Skip to main content

Workday Eases Even After Beating Wall Street's Expectations

HR- and finance-software provider Workday posts better-than-expected results, but the shares are lower.
  • Author:
  • Publish date:

Workday  (WDAY)  shares were lower even after the provider of human-resources and finance applications posted better-than-expected first-quarter results, including a 15% jump in total revenue.

Shares of the Pleasanton, Calif., company at last check were down 2.2% to $231.85.

Stocks End Modestly Higher as Fed Moves to Soothe Inflation Fears

For the quarter ended April 30, Workday reported a loss of $46.5 million, or 19 cents a share, narrowed from the loss of $158.4 million, or 68 cents a share, in the year-earlier quarter. On an adjusted basis, the latest quarter's earnings came to 87 cents a share.

Total revenue reached $1.18 billion, while subscription revenue jumped 17% to $1.03 billion.

Analysts surveyed by FactSet were expecting the company to report adjusted earnings of 73 cents a share on revenue of $1.16 billion.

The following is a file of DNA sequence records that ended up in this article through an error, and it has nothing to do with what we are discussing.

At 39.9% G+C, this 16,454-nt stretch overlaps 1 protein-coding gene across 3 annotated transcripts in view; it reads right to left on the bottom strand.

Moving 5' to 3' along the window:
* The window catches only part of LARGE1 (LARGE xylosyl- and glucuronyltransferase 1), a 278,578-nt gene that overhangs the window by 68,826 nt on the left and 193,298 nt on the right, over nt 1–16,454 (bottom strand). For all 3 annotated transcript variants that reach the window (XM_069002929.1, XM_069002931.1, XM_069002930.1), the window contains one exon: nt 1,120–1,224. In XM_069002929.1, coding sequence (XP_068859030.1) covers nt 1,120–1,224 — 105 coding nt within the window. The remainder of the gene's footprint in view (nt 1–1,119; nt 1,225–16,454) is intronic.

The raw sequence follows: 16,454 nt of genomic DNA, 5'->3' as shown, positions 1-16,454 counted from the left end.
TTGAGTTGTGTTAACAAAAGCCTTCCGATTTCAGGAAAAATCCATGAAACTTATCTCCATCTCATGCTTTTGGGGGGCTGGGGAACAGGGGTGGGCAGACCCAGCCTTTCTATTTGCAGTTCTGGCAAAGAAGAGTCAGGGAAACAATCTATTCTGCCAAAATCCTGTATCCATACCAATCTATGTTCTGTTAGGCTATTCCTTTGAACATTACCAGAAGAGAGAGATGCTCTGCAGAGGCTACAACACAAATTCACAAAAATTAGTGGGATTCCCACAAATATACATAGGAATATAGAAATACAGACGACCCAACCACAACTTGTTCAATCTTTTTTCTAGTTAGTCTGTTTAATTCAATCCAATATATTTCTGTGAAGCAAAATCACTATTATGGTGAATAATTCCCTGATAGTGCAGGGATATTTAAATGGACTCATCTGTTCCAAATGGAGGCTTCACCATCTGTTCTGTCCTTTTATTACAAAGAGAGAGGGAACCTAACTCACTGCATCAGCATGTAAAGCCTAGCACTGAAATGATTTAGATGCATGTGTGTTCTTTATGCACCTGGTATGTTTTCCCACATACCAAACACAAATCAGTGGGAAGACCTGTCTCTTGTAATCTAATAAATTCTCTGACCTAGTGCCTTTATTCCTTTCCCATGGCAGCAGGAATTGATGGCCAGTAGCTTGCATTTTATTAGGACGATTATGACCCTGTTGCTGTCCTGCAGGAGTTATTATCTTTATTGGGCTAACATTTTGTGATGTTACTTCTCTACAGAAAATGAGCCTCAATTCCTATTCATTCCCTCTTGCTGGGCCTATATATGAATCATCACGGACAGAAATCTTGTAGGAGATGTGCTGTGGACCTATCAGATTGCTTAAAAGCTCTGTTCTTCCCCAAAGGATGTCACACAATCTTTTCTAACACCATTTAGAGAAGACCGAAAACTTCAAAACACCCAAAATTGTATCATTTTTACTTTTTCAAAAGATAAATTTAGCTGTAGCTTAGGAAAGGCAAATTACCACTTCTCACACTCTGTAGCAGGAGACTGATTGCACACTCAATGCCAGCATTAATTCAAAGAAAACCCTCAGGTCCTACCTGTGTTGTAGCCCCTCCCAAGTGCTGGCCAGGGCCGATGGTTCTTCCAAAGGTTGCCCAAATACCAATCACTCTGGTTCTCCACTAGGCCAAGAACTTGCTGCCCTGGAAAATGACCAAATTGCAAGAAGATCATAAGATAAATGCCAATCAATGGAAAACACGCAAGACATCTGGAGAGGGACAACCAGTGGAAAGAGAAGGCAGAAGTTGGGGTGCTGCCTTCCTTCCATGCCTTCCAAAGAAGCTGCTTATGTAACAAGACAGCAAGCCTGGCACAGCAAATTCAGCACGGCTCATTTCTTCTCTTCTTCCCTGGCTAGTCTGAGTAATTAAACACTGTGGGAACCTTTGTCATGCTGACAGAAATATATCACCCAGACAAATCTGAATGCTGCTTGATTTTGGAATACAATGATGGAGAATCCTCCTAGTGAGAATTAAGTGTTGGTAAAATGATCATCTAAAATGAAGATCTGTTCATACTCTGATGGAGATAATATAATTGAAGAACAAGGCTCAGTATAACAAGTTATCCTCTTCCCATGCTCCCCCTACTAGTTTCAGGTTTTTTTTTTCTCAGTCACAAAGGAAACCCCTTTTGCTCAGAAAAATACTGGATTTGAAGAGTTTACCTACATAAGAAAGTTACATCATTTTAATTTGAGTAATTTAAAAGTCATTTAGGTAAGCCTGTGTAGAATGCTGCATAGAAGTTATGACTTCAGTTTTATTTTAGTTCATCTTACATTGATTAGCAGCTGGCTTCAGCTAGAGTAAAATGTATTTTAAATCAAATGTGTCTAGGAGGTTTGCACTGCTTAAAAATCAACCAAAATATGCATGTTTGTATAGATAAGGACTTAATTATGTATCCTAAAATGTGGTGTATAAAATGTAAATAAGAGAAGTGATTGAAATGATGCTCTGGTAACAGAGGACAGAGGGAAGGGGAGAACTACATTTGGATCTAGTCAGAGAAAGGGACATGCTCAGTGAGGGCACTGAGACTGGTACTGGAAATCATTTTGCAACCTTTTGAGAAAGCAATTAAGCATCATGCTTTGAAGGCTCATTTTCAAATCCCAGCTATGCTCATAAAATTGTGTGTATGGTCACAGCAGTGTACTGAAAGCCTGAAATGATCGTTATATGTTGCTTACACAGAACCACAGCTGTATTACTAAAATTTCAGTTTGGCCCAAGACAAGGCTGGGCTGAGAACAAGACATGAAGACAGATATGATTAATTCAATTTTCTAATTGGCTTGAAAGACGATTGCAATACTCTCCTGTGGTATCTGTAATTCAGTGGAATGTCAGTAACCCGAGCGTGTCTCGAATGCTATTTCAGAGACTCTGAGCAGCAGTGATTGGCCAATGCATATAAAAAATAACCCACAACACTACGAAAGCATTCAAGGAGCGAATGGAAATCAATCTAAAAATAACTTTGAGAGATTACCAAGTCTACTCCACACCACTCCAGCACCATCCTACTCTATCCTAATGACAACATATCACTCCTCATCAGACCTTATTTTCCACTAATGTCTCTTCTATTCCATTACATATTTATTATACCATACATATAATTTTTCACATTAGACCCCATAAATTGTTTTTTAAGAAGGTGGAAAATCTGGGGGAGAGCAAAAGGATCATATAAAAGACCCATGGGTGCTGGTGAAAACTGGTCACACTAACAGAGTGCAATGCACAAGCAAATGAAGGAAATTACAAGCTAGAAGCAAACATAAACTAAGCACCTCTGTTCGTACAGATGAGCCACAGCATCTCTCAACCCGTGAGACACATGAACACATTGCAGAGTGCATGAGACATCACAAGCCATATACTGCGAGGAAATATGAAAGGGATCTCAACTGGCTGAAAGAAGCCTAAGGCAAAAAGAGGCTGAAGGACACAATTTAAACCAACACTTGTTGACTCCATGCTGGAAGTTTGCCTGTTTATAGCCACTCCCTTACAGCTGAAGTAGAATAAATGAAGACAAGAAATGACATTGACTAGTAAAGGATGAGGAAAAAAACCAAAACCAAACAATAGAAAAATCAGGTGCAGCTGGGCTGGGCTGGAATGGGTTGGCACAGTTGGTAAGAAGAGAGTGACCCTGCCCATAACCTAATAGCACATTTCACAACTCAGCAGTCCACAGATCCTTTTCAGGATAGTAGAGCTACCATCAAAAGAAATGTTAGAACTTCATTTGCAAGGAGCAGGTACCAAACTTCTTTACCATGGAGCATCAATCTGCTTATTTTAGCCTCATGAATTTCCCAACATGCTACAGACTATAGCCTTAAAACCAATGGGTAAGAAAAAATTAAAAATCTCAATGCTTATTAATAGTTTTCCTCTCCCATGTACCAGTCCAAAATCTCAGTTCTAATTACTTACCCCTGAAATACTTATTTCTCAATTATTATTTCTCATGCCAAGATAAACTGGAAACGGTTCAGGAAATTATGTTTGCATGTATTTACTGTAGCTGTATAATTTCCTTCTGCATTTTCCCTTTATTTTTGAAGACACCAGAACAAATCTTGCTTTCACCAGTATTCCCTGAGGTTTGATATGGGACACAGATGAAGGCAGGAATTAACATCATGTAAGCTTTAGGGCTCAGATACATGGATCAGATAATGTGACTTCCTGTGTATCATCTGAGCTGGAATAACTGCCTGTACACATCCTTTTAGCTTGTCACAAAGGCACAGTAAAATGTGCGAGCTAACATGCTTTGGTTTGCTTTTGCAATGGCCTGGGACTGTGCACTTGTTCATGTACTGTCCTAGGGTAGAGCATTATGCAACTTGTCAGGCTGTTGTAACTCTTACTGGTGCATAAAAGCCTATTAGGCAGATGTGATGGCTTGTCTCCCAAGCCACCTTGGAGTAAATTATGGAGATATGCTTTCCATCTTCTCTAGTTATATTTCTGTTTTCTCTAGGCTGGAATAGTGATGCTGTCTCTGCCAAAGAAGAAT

Operating cash flows were $452.4 million compared with $263.7 million in the prior year.

The company executed well "against an improving market backdrop,” Robynne Sisco, president and chief financial officer, said in a statement. 

As a result, Sisco said, "we are raising our fiscal 2022 guidance for subscription revenue to a range of $4.43 to $4.44 billion, growth of 17%."

"We expect second-quarter subscription revenue of $1.095 billion to $1.097 billion, growth of 18%," Sisco said. "We are also raising our fiscal 2022 non-GAAP operating margin guidance to a range of 18% to 19%.”

Workday in March said it closed the acquisition of Peakon, an employee-success platform that converts feedback into actionable data, while analysts at J.P. Morgan added the company to the investment firm's analyst focus list.

In February, Workday beat Wall Street's fourth-quarter earnings expectations, but warned it was still facing headwinds related to COVID-19 business impacts.

The company surpassed third-quarter expectations in November. Stifel analyst Brad Reback upgraded the company to buy from hold in October.